public relating

Because your phone could be worth $10,000: what to make of the LG buy back


so the above came my way describing how LG are looking to buy back five of their chocolate phones.  the lucky owners are set to gain $10,000 if one of the phones are theirs.  one senses a PR machine behind all of this, but it does demonstrate a very interesting way of engaging with the owners of your phones…

all a bit Willy Wonkas Golden Ticket in reverse, but there are five LG customers out there set to gain a fair bit of cash and a new handset to boot just for owning one of the phones.  hope that it is able to go further and amplify the reason behind all of this so that potential customers are exposed to events…

because at the heart of this is a nice old Mystery Box.  why do they want to buy the phones back?  why just five?  why these ones?  and where there are mystery boxes there's media to earn.  and we like earned media, not just because its free, but because it comes from the conversation, from the buzz, the discussion and the debate.  and that's very valuable media.

all good, and if you own an LG phone… good luck!

product placing, regulating, television

2.2%: why it will take more than product placement to relieve the UK’s commercial broadcasters current woes

Channel4_news_product_placement Krishnan Guru-Murthy interviews Darryl Collins of SeeSaw media on last night's product-placement imagined Channel4 news

so six months after Andy Burnham ruled out the possibility the UK would seem to be on track for product placement after all.  the move – which would see independent broadcasters to take payments for displaying commercial products during shows (excluding news, kids TV and BBC) – will be announced by Ben Bradshaw next week.  shortly after the announcement all hell broke loose.

Metro reported Mediawatch-UK as suggesting that programmers had to be 'very careful' about which products were advertised, and Richard Lindley, of the Voice of the Listener and Viewer (just both of them?) as saying: "we believe that product placement destroys the trust of viewers in the programmes they are watching".  if that were the case trust would have already been destroyed – programmes are already packed full of brands (they're a reflection of the real world), its just that now broadcasters and programme makers will be able to monetise the exposure they give to brands in doing so.

there was an interesting exchange between Krishnan Guru-Murthy and Darryl Collins of SeeSaw media on Channel4 news last night:

CGM: do you think that brands can be trusted with this kind of power?

DC: erm

CGM: you work with them.  you know how cynical they are…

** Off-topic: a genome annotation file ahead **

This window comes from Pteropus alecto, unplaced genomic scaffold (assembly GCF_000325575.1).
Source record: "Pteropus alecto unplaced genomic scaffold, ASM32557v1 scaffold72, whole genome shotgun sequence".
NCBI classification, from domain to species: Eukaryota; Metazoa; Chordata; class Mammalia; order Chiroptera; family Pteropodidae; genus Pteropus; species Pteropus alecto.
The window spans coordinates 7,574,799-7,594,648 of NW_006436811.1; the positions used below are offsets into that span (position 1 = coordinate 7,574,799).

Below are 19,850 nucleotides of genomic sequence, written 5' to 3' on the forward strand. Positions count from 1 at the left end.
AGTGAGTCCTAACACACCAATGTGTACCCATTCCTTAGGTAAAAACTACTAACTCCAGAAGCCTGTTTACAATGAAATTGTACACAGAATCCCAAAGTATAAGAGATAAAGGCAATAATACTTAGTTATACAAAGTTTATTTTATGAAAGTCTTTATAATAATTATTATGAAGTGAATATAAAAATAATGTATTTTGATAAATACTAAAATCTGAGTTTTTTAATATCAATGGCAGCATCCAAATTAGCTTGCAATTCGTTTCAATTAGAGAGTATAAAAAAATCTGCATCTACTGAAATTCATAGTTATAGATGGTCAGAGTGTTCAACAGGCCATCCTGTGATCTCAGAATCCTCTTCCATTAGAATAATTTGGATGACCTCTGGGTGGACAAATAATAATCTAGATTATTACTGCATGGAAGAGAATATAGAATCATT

DC: of course.  what they're looking for is the greatest ROI … so they're going to have a say in what's going on air, then if that helps generate extra revenue or sales … then yes they will want to get involved

perhaps I'm just the luckiest of planners, but not many if any of the brands that I work or have worked with are that cynical.  most are interested in having a genuine, effective and engaging encounter with the people they are wanting to reach, and if placing products in TV shows allows then to do that then all power to them.  it will be a foolish and ill-advised brand that goes in all guns blazing – pissing off programme makers, broadcasters and ultimately viewers in the process.  no one will win, least of all the brands themselves.

finally a little context.  if, as estimated, ITV see about £30m a year of the £100m or so that's expected to be generated thru the move, its not going to have a huge impact.  about £1.3bn in spot revenues across the network, a good £60m more in sponsorship revenues and say £20 in online totals about £1.38bn.  £30m therefore represents about 2.2% of what ITV are currently generating.  even if ITV was to open the doors as per the below (which they won't), the promise of a few product placements is hardly salvation for the UK's commercial broadcasting sector.

ps thanks Bevvo for the stats and the vid…

blogging, measuring, planning, social networking, targeting, user-generating

Measuring the Groundswell: how Forrester are identifying and quantifying groups and behaviours in the social media space


so I've started reading Groundswell, a book about how social technologies are transforming business, by Josh Bernoff and Charlene Li.  some of its early content is a little objectionable, for example "some people were using Twitter in some pretty silly ways … giving hourly updates on what they had for lunch or what meeting they had just entered … that gets pretty insipid after a very short while".